In a tour de force of science and logic, the best-selling author of Darwin's Black Box combines genetics, laboratory results, and mathematics to prove, once and for all, that the universe and life on Earth are designed.

    Doug D. Eigsti says: "Malaria Anyone?"
    "scientific and worshipful experience"

    I liked this book. Reader was perfect. I have a technical background, and what I didn't hear (but usually do in such a book) was some howler of a mispronunciation or complete mis-understanding of text ending up with wrong emphasis. The book is persuasive, though it has a bit of a blind spot: yes, it is impossible to see that a particularly complex design happened by chance, but I'm didn't hear any calculation of how SOME design that solved the problem was possible by random mutation. But, still, looking below the gross anatomy level to the biochemical level makes it hard to see how there was enough time to come up with the complexity that we see in the world.
    This book makes a distinction between evolution and common descent. It firmly agrees with the 2nd, but also with evolution, but with limits.
    I'd recommend both this book and "The Language of God" for those who are willing to dig deep into a science book. I find doing so a worshipful experience, and all the more so if the writer is a believer.

    20 of 75 people found this review helpful
  • House

    • ABRIDGED (5 hrs and 6 mins)
    • By Frank Peretti, Ted Dekker
    • Narrated By Frank Peretti, Ted Dekker

    From the minds of multi-million selling suspense authors Frank Peretti and Ted Dekker comes House, an epic supernatural thriller that gives a new meaning to the phrase "haunted house". In rural Alabama, two couples find themselves in a fight for survival. Running from a maniac bent on killing them, they flee deep into the woods. They seek refuge in an old house that's been vacated for years, or so they think.

    Amazon Customer says: "Very confusing"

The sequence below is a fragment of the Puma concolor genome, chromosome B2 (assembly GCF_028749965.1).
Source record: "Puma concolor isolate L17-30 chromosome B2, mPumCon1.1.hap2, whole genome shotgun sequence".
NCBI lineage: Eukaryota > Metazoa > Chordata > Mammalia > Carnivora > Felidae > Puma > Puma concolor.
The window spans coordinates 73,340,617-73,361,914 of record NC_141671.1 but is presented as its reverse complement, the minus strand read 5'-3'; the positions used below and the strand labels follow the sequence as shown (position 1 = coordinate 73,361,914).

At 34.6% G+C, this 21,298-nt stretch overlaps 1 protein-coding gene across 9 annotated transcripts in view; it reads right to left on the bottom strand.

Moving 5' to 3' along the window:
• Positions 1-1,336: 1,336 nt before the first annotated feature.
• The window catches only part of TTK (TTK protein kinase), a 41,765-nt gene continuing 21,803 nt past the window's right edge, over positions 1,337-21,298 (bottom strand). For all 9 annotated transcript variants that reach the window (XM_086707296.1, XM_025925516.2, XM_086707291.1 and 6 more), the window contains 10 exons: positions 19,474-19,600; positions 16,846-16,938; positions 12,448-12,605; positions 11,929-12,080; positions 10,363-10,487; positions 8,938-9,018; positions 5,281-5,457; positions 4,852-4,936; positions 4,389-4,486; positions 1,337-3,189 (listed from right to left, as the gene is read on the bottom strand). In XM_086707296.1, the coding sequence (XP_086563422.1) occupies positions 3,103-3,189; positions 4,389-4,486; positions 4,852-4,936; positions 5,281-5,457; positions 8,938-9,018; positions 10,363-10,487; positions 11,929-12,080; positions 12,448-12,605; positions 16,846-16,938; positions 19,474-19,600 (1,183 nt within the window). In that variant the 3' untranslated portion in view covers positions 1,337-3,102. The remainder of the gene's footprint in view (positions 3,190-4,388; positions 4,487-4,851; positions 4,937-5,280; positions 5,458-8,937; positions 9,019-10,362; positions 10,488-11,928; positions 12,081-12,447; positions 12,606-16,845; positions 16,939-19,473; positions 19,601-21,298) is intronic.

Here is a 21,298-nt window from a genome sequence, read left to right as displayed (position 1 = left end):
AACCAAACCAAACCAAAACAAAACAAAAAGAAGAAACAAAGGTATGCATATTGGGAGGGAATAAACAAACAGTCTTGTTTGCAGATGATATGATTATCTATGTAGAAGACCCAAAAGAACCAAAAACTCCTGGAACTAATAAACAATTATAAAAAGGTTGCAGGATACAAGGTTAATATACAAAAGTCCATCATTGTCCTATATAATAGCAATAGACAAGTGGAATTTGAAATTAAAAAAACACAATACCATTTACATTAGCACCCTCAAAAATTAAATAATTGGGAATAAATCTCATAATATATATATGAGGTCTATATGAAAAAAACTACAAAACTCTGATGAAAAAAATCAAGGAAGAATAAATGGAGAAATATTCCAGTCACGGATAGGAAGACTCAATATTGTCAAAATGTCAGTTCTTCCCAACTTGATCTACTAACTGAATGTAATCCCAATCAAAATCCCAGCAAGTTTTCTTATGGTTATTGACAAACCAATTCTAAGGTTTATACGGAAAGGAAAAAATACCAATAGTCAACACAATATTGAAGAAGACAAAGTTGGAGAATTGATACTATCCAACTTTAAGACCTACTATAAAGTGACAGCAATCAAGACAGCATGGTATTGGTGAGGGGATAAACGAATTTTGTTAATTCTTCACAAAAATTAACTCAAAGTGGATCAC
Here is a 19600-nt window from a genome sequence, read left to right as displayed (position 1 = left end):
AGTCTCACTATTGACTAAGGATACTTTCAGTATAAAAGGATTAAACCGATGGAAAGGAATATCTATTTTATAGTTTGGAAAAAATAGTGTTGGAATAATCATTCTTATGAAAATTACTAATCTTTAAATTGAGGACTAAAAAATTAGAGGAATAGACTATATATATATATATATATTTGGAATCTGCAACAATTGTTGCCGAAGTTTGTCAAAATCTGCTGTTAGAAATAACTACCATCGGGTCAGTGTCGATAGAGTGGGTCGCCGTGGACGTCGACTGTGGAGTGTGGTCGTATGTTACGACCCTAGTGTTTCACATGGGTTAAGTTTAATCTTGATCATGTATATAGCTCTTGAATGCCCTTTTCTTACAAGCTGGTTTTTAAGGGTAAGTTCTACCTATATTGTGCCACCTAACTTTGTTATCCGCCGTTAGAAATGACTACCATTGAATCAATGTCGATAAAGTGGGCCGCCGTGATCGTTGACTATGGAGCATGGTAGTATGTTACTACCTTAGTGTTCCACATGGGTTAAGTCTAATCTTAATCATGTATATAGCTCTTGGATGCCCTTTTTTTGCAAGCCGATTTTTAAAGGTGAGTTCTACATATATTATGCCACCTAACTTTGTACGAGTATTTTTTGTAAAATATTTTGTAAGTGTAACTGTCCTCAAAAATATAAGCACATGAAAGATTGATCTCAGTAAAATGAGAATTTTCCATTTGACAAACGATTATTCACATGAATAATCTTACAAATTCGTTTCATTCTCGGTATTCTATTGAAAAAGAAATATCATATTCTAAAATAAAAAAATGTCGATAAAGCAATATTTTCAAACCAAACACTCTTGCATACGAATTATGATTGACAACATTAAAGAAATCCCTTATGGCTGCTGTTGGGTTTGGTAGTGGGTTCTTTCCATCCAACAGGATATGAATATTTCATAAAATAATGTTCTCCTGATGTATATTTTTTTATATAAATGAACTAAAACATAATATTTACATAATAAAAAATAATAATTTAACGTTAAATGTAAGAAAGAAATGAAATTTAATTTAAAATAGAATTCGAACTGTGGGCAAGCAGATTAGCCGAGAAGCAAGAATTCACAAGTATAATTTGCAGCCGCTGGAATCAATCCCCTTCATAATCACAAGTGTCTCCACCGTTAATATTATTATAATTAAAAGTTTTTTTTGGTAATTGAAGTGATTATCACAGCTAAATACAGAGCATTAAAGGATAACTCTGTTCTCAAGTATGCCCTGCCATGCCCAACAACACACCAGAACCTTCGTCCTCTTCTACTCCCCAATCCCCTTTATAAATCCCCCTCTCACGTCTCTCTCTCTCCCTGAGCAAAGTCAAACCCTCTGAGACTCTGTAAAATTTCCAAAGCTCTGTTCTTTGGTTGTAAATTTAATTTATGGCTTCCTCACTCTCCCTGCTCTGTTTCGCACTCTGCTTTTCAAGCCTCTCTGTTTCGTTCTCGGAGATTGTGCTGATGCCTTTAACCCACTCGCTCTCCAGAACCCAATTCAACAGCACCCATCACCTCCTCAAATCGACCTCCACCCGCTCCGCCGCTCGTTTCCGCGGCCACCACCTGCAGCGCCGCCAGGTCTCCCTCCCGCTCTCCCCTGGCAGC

I really wanted to like this book, because I really like other Ted Dekker books I've listened to, and I've know a lot of people with a lot of good to say about Frank Peretti.

    But, alas, it was way to complex for me to follow, and though abridged took too long to get to the "punchline" about faith. I think it would make a better movie than book -- I had a hard time understanding the "visuals" of who was doing what when. I also found the "voice" of one character unrelentingly grating to body and soul, partly from the narrator's intentional irritating voice, and partially her constantly blaming of others.

    It did have an interesting concept, and some pretty inventive ideas. I can see it being a narrative of faith -- again, could be a pretty good movie.

    1 of 3 people found this review helpful
  • Freakonomics: A Rogue Economist Explores the Hidden Side of Everything

    • UNABRIDGED (6 hrs and 30 mins)
    • By Steven D. Levitt, Stephen J. Dubner
    • Narrated By Stephen J. Dubner

    Which is more dangerous, a gun or a swimming pool? What do schoolteachers and sumo wrestlers have in common? Why do drug dealers still live with their moms? How much do parents really matter? What kind of impact did Roe v. Wade have on violent crime?

    Shane R Massey says: "What it's really about"
    "I really liked this!"

    I caught a few minutes of interview about this on TV, then went to see if it was available on Audible.

    Liked it so much went out and bought a copy for my kid (18), who is interested in sociology. She could not put it down. We swapped our thoughts on what she read and I heard.

    Listening to a book like this can be tough -- it's hard to read aloud a table of info, and even harder to listen to it and understand it. Other than that, I really liked this -- makes you think about "conventional wisdom" a lot differently.

    0 of 0 people found this review helpful